Exploring Todos Santos with Creative Elizabeth MacLennan and Photographer Gieves Anderson




Stylist and creative Elizabeth Maclennan collaborated with photographer Gieves Anderson to produce some of the most beautiful sun-soaked images in the vibrant oasis that is Todos Santos, Baja Mexico. The photos evoke a visceral sense of a languorous summer day, alive with the colors, textures and easy essence of Mexico. 





What drew you to Todos Santos? How has that landscape changed the way you live? 

It was a place that showed up in my dream life before I actually found my way here. As soon as I arrived I knew it was somewhere that I was meant to be. It's a desert town tucked into a lush green oasis between the mountains and the ocean. At first, it was the landscape and the light and something ineffable about the energy of this place that took me. Although I wasn't completely conscious of it at the time, I was also yearning for more balance in my life and a return to a simpler way of living. Now it's all of those things, plus the community. There are so many wildly creative people living here who are making the most incredible things simply because it feeds them. It made me look at my relationship to my own creativy in a new way. It was a revelation and inspiration for me to see people who were living and creating in a way that was determined by nothing outside of themselves. I desired that freedom for myself and I took a deep breath, closed my eyes, and took the leap.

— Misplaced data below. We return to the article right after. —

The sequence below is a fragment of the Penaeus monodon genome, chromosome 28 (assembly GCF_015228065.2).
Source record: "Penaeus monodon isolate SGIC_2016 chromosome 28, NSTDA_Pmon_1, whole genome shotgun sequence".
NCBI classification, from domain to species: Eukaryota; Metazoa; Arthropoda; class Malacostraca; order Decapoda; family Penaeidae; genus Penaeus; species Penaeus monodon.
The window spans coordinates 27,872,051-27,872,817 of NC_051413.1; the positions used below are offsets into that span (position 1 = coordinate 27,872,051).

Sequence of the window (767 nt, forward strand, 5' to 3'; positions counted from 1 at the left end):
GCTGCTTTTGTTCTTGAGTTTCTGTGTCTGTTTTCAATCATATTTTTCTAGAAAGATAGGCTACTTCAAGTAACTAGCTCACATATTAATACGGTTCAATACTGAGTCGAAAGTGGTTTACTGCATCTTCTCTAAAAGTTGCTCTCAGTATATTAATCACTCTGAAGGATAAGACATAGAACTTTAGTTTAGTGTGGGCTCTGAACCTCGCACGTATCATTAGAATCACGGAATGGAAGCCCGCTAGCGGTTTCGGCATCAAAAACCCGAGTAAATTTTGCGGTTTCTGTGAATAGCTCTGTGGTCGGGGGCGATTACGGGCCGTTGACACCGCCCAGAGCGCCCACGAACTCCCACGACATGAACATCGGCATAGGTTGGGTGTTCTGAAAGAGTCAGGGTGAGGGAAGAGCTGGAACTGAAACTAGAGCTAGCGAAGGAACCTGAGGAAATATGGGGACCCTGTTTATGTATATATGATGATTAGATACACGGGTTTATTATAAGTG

Living in a tiny desert town has changed the way I live on many levels but I think the biggest thing that I've learned-- FINALLY-- is to go with the flow and be present with what is. Time moves differently in Baja and, as beautiful as it is, there are a lot of challenges in this place. Trying to force things won't get you far down here. When you let go of the thing that isn't working, that's when whole new roads open for you and take you somewhere way better than wherever you thought you wanted to go-- literally and figuratively. I've learned to trust and surrender to the current. It's brought unimaginable gifts and magic my way. 





How do you balance your time between Brooklyn and Todos Santos?

I'm still finding a balance. When I moved to Todos Santos my intention was to be between places. But then COVID happened and I was living in Todos Santos full time through the early days of the pandemic. Really, it was perfect timing because it gave me an opportunity to fully root into the lifestyle and community here. Over the last year, as things have opened and work has picked up, I've begun to travel back and forth quite a bit. It's been wonderful because I love this tiny little town of mine but my roots, family, work, and so many friends are in New York. I still have a whole life there. In a practical sense, it's my career that determines the balance. Having the ability to be between places was the initial vision I held for myself and I feel really grateful that I'm able to live my life in two places that inspire and nourish me.



What is your creative process like? Where do you draw inspiration? 

It usually starts as something ephemeral that I'm wanting to express-- a mood or a vibe. I will then start gathering more concrete inspiration to give it form-- everything from photos and music to movies, books, artwork, poems, etc. I immerse myself in these inspirations and let them really seep in so that I have a visual vocabulary to pull from. Then I do a big edit to create a cohesive mood board in order to communicate what I'm thinking to others-- clients and collaborators. When the vision feels whole, I start collecting all the elements I need for the project-- objects, people, locations-- in an organic way. I really have to challenge myself to stay open and not get too attached to early ideas about the project because sometimes that thing that pops to mind that seems odd but that you just can't let go of-- there's a reason for that! For me, allowing the entire process to be somewhat organic is where the magic happens.